The Nissan 370Z in 2021: Should you still get it?

This model has been around globally for 12 years now
by Carlo Chungunco | Jun 5, 2021

“Clearly, practicality was never a priority when designing the Z”

Owing to their prominence in The Fast and the Furious: Tokyo Drift, Nissan’s Z cars have always had a cult following in the Philippines. While we never officially got a Z model before this current one, some gray-market 350Z units exist in the market, commanding a relatively high premium for what is an early-2000s cheap Japanese sports car.

Fast-forward to 2021, and the Nismo variant of the 370Z has found its way onto my driveway. Being the Nismo variant means it’s sportier and more track-oriented than its regular siblings in the stable.

While new to the Philippines, it’s one of the oldest cars being sold today, with the first 370Z hitting the market in the 2009 model year. That’s not a typo: This model, a full-model change of the 350Z, has been sold in some form or another for the past 12 years. To put that into perspective, the 370Z came out when moviegoers were lining up to watch Harry Potter and the Half-Blood Prince.

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PHOTO: Carlo Chungunco

The first and arguably most laudable aspect of this car is the styling. Updated way back in 2013, it has held up well. It has the traditional roadster styling that exudes the essence of what it means to be a sports car. The car is wrapped in a not-so-subtle but ever-so-nice Nismo body and lip kit. Highlights are provided by red accents that stand out especially well against our car in white. The look is completed by a set of awesome-looking staggered 19-inch Nismo forged alloys by venerable alloy maker RAYS.

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Don’t get me wrong—the awkwardly sloping rear roofline still reminds me of a dog arching its back to have a poo, but at least the Nismo variant has a rear spoiler that accentuates the lines of the car better, compared with the standard Z. Everywhere you drive, eyes are sure to follow, and for some, that may be enough reason to buy the 370Z right then and there.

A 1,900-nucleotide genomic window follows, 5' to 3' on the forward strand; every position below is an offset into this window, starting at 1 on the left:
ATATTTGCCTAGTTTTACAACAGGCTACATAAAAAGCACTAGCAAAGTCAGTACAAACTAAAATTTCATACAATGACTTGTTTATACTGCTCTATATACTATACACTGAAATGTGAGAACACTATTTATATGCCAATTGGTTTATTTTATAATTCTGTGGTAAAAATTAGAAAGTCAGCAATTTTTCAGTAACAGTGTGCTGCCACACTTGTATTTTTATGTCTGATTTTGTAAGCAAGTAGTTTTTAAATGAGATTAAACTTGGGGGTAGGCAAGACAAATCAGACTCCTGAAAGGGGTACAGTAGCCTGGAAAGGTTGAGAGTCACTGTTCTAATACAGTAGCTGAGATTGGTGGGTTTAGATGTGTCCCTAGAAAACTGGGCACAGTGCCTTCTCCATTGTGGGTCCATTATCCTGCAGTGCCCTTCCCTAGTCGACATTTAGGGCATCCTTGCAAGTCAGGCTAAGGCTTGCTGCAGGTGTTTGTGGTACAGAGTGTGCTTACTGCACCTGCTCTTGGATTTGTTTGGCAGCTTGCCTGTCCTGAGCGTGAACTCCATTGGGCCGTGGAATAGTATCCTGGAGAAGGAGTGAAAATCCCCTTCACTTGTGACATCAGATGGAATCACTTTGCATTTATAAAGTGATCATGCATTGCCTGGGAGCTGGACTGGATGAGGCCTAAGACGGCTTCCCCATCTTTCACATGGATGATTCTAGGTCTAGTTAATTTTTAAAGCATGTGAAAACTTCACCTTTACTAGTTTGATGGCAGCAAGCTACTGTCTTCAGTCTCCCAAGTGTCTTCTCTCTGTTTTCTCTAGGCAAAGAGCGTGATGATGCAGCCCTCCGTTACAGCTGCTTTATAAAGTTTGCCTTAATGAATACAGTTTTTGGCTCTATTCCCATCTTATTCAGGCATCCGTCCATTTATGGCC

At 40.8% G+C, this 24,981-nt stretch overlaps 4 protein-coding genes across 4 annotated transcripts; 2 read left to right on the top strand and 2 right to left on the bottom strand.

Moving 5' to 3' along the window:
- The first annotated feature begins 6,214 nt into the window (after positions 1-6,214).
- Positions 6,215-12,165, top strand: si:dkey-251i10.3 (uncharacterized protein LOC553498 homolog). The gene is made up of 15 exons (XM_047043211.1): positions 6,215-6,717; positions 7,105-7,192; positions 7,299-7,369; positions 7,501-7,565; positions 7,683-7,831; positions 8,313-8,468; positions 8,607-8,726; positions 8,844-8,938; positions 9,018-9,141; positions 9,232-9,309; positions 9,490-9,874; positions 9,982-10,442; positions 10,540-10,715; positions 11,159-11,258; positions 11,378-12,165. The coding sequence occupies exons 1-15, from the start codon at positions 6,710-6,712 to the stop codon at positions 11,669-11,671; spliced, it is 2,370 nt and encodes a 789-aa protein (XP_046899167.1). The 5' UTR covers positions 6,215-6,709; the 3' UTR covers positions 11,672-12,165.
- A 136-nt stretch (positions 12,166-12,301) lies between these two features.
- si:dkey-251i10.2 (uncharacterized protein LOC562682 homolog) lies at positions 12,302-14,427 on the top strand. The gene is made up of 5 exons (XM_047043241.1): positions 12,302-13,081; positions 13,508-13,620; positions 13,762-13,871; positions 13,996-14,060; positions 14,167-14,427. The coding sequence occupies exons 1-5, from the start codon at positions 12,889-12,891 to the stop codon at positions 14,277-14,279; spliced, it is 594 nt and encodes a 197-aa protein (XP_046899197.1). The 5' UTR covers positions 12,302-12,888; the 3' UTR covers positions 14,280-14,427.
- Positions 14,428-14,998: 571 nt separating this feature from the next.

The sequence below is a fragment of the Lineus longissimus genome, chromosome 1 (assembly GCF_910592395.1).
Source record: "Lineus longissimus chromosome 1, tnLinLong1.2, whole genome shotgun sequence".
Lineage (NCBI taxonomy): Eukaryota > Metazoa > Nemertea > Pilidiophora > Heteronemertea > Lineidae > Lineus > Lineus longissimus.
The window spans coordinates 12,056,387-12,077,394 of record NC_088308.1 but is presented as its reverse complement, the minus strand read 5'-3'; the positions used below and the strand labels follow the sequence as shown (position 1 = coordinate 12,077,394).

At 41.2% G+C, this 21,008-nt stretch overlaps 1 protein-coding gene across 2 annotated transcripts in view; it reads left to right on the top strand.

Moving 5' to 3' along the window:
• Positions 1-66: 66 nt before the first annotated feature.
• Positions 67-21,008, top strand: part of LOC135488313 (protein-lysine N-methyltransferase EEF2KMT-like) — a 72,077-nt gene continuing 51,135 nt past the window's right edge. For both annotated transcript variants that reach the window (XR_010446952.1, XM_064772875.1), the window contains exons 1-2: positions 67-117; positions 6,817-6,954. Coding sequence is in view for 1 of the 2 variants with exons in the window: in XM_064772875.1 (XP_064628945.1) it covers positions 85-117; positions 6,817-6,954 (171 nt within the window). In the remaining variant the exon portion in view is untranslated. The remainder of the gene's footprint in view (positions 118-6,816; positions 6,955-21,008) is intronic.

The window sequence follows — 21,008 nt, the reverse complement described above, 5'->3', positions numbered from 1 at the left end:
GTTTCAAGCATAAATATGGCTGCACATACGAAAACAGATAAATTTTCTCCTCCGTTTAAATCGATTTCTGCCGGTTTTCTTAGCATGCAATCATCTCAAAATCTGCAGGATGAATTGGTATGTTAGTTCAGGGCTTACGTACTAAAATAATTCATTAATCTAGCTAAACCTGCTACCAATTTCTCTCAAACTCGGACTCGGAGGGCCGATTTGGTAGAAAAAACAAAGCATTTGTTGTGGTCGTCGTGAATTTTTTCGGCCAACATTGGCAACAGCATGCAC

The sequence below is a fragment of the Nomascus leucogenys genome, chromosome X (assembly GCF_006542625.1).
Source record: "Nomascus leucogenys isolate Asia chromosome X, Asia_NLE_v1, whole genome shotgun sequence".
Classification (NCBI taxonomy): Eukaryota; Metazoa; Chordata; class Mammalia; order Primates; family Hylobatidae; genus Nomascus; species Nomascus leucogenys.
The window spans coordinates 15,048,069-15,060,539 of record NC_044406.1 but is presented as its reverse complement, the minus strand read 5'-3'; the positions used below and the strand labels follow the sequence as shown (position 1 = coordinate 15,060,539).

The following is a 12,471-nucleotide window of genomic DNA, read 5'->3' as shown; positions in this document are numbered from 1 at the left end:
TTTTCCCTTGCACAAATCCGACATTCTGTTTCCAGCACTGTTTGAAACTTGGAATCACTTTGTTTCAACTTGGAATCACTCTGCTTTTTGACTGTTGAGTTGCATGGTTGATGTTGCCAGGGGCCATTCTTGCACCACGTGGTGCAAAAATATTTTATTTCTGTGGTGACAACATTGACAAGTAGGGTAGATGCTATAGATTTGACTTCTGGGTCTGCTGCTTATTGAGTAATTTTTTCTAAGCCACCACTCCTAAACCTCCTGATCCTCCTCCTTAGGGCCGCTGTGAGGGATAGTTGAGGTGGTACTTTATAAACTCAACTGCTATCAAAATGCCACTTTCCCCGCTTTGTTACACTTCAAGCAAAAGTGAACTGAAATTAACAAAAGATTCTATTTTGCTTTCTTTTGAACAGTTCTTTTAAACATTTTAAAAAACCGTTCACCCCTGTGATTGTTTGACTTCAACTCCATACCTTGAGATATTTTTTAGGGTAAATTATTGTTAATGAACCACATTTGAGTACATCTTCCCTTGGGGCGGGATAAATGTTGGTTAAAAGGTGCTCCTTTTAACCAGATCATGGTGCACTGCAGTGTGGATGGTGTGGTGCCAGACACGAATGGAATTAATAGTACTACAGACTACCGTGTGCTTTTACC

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But I urge you to hold your horses.

PHOTO: Carlo Chungunco

From the moment you enter the Z, the first thing that greets you is literal pain. The Recaro seats, while nice for cornering as they are extremely tight in their bolstering, don’t actually have much in the form of cushioning. Yes, this is a track-focused car, but I have driven and owned cars with buckets before, and nothing comes close to the amount of sheer back pain this car caused. Adjusting the seat for fit, you realize another annoyance: the lack of any form of rake adjustment for the steering wheel.

This adds to the claustrophobia-inducing lack of interior space in the Z. The tops of the seats rub against the ceiling of the car, making the Recaros feel like an aftermarket job rather than a factory option. Despite this being essentially a liftback, you will definitely struggle to get anything loaded into the back of the car. Clearly, practicality was never a priority when designing the Z. Speaking of the rear, poor rear visibility and the omission of any form of camera or parking sensors make this a pain in the butt to park. Expect scratches on your expensive Nismo lip kit.

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PHOTO: Carlo Chungunco

The powertrain is at least a highlight that can somewhat make up for the interior. The beating heart here is a 3.7-liter V6—an older engine, for sure, but still putting out a respectable 339hp and 371Nm of torque. This output is about 12hp more than in the standard Z, and power rightfully goes to the rear wheels via a seven-speed automatic with paddle shifters. What boggles the mind is that the Nismo variant, the sportiest Z sold locally, is not available with a manual. That alone is sure to put off some buyers.